The establishment of the Arabic printing presses in the Ottoman Empire was delayed due to the fear of the sultans that some biased persons might tamper with the sacred religious texts. Hence, in 1485 Sultan Bayezid II (1447 or 8-1512) issued a royal decree prohibiting the use of printed books. A similar decree was issued in 1515 by the Sultan Selim I (1470-1520). However, these prohibitions were not applied to books printed by Dhimmis (or People of the Book, i.e. Christians and Jews). Hence, Presses for printing Hebrew books were founded at the end of the 15th century in Constantinople and other cities in the Ottoman Empire.

The first Arabic press to be established in the Ottoman Empire was founded in Constantinople, ca. 1720 during the reign of the Sultan Ahmed III (1673-1736) by the endeavors of Ahmet Efendi Celebi (أحمد أفندي چلبي) and his son Sait (سعيد) who enlisted the expertise of the Hungarian convert to Islam, the talented artisan and expert printer, İbrahim Muteferrika (إبراهيم متفرقة) (1674?-1745). The first Arabic book to be printed in this press was a translation into Ottoman Turkish of the Arabic lexicon al-Sihah (الصحاح) of al-Jawhari (d. 1003?) in the year 1728.

However, it seems that the Greek Melkite Christian community of Aleppo (Syria) founded an Arabic press to print their religious and liturgical texts at the beginning of the 18th century. The first books to be printed were the Psalms and the Gospels (in 1706) both translated into Arabic by the Bishop ‘Abd Allah ibn al-Fadl al-Antaki (عبد الله بن الفضل الأنطاكي) (d. 1052). The second press in Aleppo was established by the Maronite Church in 1857 by the endeavors of the Bishop Yusuf Matar (يوسف مطر).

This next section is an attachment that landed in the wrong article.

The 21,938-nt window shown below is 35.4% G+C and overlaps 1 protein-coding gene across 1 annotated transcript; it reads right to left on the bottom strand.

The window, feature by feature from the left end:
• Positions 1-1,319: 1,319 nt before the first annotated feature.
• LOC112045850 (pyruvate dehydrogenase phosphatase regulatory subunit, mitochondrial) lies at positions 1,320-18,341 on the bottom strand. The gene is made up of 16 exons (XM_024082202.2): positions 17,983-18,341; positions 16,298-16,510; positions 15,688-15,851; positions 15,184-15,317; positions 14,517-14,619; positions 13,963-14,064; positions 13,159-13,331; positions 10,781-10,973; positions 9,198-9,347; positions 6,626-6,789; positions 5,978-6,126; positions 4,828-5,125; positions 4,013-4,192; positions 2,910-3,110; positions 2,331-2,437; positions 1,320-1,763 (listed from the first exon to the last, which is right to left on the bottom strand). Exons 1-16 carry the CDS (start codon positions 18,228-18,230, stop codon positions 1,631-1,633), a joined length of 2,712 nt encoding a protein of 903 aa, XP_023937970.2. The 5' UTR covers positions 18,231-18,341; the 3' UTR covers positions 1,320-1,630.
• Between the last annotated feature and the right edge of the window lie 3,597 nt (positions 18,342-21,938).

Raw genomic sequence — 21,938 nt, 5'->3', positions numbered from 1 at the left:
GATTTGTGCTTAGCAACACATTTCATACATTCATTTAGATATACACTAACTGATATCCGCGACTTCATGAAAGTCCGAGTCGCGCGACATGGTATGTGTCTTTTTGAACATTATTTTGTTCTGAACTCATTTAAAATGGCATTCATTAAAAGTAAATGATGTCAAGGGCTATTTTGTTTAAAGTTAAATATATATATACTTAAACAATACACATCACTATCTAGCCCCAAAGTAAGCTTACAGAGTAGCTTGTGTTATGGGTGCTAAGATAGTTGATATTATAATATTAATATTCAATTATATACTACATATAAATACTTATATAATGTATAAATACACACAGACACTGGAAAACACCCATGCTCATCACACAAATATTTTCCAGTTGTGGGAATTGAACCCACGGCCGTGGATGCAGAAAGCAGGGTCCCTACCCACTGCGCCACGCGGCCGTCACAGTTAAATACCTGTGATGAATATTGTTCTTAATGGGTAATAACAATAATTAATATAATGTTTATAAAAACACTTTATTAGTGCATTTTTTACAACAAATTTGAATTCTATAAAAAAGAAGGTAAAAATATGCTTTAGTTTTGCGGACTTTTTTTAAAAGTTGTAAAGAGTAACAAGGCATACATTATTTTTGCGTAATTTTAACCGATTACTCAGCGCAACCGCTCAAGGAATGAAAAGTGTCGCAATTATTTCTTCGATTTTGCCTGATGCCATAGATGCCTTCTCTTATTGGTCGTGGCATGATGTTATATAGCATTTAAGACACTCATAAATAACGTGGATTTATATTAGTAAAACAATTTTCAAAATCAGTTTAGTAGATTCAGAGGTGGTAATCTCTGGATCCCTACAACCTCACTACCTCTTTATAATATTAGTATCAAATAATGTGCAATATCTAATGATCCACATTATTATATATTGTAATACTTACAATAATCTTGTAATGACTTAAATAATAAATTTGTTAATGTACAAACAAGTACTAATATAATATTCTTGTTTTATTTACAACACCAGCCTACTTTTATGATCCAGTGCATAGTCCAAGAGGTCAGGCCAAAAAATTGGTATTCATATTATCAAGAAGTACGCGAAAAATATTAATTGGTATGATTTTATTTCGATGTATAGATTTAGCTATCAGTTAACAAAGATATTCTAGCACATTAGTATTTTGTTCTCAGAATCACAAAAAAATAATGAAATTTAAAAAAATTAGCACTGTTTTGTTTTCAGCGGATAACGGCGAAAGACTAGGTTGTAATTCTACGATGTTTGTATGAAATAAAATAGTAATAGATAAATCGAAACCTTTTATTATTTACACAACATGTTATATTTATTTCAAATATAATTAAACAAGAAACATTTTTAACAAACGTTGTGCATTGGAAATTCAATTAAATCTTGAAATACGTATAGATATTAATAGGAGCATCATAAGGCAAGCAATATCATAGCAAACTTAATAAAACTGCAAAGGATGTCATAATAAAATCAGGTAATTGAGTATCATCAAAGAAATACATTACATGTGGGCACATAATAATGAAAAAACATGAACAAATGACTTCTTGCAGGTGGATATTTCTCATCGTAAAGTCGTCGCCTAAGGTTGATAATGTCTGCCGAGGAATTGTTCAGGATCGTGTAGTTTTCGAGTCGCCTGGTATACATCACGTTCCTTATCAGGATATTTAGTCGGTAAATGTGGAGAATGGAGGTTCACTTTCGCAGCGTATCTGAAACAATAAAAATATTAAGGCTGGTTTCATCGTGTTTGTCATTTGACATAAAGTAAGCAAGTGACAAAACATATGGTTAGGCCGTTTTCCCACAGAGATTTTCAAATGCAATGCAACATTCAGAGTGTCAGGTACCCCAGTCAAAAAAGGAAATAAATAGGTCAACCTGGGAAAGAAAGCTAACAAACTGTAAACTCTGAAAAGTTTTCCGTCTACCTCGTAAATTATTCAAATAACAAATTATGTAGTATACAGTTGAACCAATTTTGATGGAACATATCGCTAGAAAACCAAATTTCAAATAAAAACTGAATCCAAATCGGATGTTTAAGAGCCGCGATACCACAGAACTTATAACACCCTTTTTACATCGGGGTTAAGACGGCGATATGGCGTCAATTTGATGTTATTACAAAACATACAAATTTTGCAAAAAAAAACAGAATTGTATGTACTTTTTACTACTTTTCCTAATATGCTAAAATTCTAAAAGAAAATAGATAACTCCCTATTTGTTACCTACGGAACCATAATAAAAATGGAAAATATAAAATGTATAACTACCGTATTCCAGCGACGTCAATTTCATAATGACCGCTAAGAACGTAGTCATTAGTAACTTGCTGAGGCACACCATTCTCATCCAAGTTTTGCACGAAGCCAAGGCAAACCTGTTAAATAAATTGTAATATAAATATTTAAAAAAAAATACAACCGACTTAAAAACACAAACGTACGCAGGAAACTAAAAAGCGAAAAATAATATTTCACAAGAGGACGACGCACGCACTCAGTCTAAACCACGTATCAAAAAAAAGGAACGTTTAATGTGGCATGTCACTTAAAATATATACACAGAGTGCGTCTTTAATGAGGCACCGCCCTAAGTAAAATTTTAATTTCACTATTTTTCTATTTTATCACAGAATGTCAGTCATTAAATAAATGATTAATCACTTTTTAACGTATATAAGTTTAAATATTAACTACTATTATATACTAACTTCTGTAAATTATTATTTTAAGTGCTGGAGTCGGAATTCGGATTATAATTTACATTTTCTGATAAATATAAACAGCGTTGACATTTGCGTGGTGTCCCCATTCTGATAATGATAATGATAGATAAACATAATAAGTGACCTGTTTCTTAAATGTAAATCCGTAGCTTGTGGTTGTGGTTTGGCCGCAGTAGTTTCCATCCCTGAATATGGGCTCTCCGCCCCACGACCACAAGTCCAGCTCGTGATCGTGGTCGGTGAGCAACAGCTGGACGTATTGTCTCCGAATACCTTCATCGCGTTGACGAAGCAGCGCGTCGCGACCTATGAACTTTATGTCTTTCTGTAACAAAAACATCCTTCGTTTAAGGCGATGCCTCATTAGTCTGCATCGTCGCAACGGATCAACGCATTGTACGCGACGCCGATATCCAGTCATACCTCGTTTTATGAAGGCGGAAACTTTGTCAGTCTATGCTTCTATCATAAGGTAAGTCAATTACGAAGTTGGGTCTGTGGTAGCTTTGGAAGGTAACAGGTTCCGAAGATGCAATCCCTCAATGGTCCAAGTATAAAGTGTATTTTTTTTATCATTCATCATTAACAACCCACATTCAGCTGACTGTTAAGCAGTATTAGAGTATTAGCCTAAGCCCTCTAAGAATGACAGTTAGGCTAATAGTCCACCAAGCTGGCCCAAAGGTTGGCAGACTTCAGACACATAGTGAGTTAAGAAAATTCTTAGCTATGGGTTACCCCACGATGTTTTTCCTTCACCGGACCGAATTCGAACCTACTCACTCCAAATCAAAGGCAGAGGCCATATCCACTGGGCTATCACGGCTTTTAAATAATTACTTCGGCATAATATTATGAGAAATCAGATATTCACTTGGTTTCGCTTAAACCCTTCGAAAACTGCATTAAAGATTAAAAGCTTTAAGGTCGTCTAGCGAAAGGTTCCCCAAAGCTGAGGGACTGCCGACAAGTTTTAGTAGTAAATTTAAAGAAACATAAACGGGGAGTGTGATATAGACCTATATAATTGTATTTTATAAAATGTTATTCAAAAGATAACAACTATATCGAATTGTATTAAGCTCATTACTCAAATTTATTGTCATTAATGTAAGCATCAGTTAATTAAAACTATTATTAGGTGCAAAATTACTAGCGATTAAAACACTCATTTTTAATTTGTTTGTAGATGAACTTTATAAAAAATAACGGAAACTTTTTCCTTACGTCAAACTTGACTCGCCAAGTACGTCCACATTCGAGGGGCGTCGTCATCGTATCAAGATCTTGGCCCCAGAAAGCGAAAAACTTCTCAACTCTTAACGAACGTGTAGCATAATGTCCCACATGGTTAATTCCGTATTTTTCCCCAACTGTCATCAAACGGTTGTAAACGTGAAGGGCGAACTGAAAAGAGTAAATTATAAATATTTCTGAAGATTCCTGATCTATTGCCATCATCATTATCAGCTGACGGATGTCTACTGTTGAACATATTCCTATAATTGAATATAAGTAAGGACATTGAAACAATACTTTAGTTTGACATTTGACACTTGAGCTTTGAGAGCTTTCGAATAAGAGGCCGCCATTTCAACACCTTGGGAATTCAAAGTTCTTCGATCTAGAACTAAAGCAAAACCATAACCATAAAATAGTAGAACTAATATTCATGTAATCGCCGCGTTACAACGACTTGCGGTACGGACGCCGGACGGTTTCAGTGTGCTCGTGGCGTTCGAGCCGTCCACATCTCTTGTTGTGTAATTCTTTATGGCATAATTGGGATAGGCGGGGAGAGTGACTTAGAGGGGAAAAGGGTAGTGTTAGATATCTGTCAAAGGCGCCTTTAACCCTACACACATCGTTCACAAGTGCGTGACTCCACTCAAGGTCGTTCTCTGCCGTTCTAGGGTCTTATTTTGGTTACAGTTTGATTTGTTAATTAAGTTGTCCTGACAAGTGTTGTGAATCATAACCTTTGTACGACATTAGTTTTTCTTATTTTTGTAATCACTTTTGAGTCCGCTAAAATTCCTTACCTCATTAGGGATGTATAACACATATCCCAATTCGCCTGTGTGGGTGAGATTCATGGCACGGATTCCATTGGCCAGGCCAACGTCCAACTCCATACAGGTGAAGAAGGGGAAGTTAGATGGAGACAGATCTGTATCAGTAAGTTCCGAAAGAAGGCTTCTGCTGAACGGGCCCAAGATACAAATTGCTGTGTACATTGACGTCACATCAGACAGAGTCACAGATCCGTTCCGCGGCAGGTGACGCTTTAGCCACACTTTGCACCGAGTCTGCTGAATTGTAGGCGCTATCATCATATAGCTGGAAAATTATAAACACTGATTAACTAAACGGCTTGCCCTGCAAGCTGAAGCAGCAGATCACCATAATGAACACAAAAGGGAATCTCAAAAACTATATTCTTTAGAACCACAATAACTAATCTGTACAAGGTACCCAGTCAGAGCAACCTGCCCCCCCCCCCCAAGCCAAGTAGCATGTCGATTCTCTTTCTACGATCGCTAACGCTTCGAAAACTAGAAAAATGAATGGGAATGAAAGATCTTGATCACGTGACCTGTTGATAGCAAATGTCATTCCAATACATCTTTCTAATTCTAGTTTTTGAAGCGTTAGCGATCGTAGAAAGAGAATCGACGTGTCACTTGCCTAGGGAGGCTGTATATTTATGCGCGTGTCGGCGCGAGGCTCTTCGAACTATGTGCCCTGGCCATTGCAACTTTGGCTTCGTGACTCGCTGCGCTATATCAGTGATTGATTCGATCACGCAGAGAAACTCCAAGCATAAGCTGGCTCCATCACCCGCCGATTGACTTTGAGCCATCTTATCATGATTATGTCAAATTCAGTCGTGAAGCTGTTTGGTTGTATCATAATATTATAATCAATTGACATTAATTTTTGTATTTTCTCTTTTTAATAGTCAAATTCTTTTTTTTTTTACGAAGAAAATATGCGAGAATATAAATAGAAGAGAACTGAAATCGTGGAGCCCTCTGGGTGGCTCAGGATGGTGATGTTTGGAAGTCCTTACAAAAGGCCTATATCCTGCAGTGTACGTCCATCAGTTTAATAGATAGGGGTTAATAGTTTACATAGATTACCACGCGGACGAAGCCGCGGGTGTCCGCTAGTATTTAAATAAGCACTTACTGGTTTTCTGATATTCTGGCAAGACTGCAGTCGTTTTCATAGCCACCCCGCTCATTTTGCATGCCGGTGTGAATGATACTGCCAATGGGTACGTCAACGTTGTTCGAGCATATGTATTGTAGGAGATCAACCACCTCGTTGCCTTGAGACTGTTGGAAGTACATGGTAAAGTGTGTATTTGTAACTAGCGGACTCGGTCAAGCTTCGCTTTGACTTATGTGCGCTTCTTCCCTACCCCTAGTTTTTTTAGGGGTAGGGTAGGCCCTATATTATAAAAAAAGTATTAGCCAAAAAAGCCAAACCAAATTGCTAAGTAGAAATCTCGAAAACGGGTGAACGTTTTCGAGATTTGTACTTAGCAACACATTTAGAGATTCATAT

In Lebanon several Arabic printing presses were also established. The first was in the town of al-Shuwayr near Beirut, by the endeavors of the scholar Abd Allah ibn Zakhariya Zakhir (عبد الله بن زخريا زاخر) (1684-1748) who was originally a goldsmith from the city of Aleppo (Syria). The second was the famous American Press which was established in Malta and then transferred to Beirut by the Protestant missionary and Yale Graduate (class of 1821), the Revered Eli Smith (1801-1857) who started working on the translation of the Bible into Arabic. The translation was completed after his death by his colleague Cornelius Van Dyck, (1818-1895).

In Egypt, the first printing press started with Napoleon’s campaign in 1798 in which were printed leaflets and pamphlets of decrees and ordinances of Napoleon (1769-1821). However, when Muhammad Ali Basha ((محمد علي باشا (1769-1849) became the ruler of Egypt in 1805 he resumed the work of the press in 1819 and named it “al-Matba‘ah al-Ahliyah” (المطبعة الأهلية) “The National Press”. The press was then transferred to the district of Bulaq on the Nile from whence its name “Matba‘at Bulaq” (مطبعة بولاق), i.e. the Bulaq Press. The Bulaq Press produced magnificent works not only in the traditional Arabic/Islamic sciences but also in all aspects of modern sciences which were translated into Arabic from the different European languages by competent Egyptian scholars and translators.

Printing History in the Arabic-Speaking World